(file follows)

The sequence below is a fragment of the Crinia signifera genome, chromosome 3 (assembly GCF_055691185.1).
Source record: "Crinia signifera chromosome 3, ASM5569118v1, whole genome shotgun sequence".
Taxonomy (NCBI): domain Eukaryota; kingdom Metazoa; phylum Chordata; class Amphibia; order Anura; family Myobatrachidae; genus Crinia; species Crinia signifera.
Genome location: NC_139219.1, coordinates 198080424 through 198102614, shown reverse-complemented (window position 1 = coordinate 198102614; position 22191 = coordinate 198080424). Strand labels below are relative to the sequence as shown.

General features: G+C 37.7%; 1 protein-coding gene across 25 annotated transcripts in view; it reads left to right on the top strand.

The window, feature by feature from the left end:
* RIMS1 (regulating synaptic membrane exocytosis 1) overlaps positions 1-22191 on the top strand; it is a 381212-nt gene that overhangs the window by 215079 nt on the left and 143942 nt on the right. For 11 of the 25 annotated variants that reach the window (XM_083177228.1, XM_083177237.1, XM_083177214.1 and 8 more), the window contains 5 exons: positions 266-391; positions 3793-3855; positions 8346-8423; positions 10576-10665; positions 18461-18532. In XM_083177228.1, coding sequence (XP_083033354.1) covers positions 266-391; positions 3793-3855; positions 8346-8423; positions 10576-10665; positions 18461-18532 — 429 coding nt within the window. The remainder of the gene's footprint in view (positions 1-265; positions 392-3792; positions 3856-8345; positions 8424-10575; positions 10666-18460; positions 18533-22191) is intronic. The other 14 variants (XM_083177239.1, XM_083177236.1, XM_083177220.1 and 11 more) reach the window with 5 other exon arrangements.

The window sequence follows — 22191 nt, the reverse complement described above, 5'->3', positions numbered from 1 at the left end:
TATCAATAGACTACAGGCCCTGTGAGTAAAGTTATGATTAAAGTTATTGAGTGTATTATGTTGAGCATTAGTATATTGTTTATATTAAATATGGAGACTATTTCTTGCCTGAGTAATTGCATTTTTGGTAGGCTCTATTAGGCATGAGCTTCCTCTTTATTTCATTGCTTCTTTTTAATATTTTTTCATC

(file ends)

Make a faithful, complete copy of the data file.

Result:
The sequence below is a fragment of the Crinia signifera genome, chromosome 3 (assembly GCF_055691185.1).
Source record: "Crinia signifera chromosome 3, ASM5569118v1, whole genome shotgun sequence".
Taxonomy (NCBI): domain Eukaryota; kingdom Metazoa; phylum Chordata; class Amphibia; order Anura; family Myobatrachidae; genus Crinia; species Crinia signifera.
Genome location: NC_139219.1, coordinates 198080424 through 198102614, shown reverse-complemented (window position 1 = coordinate 198102614; position 22191 = coordinate 198080424). Strand labels below are relative to the sequence as shown.

General features: G+C 37.7%; 1 protein-coding gene across 25 annotated transcripts in view; it reads left to right on the top strand.

The window, feature by feature from the left end:
* RIMS1 (regulating synaptic membrane exocytosis 1) overlaps positions 1-22191 on the top strand; it is a 381212-nt gene that overhangs the window by 215079 nt on the left and 143942 nt on the right. For 11 of the 25 annotated variants that reach the window (XM_083177228.1, XM_083177237.1, XM_083177214.1 and 8 more), the window contains 5 exons: positions 266-391; positions 3793-3855; positions 8346-8423; positions 10576-10665; positions 18461-18532. In XM_083177228.1, coding sequence (XP_083033354.1) covers positions 266-391; positions 3793-3855; positions 8346-8423; positions 10576-10665; positions 18461-18532 — 429 coding nt within the window. The remainder of the gene's footprint in view (positions 1-265; positions 392-3792; positions 3856-8345; positions 8424-10575; positions 10666-18460; positions 18533-22191) is intronic. The other 14 variants (XM_083177239.1, XM_083177236.1, XM_083177220.1 and 11 more) reach the window with 5 other exon arrangements.

The window sequence follows — 22191 nt, the reverse complement described above, 5'->3', positions numbered from 1 at the left end:
TATCAATAGACTACAGGCCCTGTGAGTAAAGTTATGATTAAAGTTATTGAGTGTATTATGTTGAGCATTAGTATATTGTTTATATTAAATATGGAGACTATTTCTTGCCTGAGTAATTGCATTTTTGGTAGGCTCTATTAGGCATGAGCTTCCTCTTTATTTCATTGCTTCTTTTTAATATTTTTTCATC